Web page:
I have a personal assistant that comes to my place once a week. She’s my secret weapon because she frees up a lot of time and mental energy for me to be the best CEO I can be (and the one Asian Efficiency needs).
Here’s a short list of things she regularly does for me:
- Refill my supplement tray (labeled Mon-Sun)
- Steam my clothes to get rid of wrinkles and folds them
- Pick up my packages and get my snail mail
- Run errands for me (post office, pharmacy, etc.)
- Order groceries for me
- Communicate with the building management to replace light bulbs, air filters, equipment malfunction, etc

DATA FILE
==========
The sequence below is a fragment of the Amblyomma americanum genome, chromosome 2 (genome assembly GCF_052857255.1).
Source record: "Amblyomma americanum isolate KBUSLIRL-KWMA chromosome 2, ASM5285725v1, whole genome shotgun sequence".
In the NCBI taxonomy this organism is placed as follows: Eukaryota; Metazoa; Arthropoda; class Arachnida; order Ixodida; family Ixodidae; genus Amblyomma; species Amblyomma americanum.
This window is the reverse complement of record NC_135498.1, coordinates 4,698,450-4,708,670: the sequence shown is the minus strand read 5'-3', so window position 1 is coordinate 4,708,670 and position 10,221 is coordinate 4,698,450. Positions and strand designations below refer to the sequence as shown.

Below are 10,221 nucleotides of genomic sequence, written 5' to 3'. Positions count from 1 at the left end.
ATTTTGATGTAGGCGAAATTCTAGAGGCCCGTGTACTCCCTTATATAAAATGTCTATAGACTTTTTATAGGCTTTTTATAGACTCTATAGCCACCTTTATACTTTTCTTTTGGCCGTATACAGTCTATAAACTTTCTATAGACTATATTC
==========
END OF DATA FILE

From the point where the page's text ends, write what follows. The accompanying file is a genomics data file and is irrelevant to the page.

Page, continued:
And a whole lot more. She alone frees up a lot of time but we had one bottleneck. Anytime I ran out of supplements such as multivitamins or fish oils, she would tell me and I’d have to order it.
My initial solution was to give her a prepaid credit card so she can just order it for me but then I realized that the Echo can order stuff for you. Since 99% of everything I have comes from Amazon, this was perfect.
Now anytime she needs to order anything for me, she just goes “Alexa, order fish oils” and the Echo will go through my purchase history to find it. Once she finds it, she’ll ask for confirmation and it’s shipped.
It wasn’t until recently that you could only order stuff that you’ve bought before. That has changed and it has made her life a little easier too. For example, one day she forgot to bring her stool and I didn’t have one. In the past 2 years, this has happened maybe four or five times. Knowing the 3 Times Rule, I said let’s just order one and have one here permanently. She ordered one via the Echo and it was here the next day.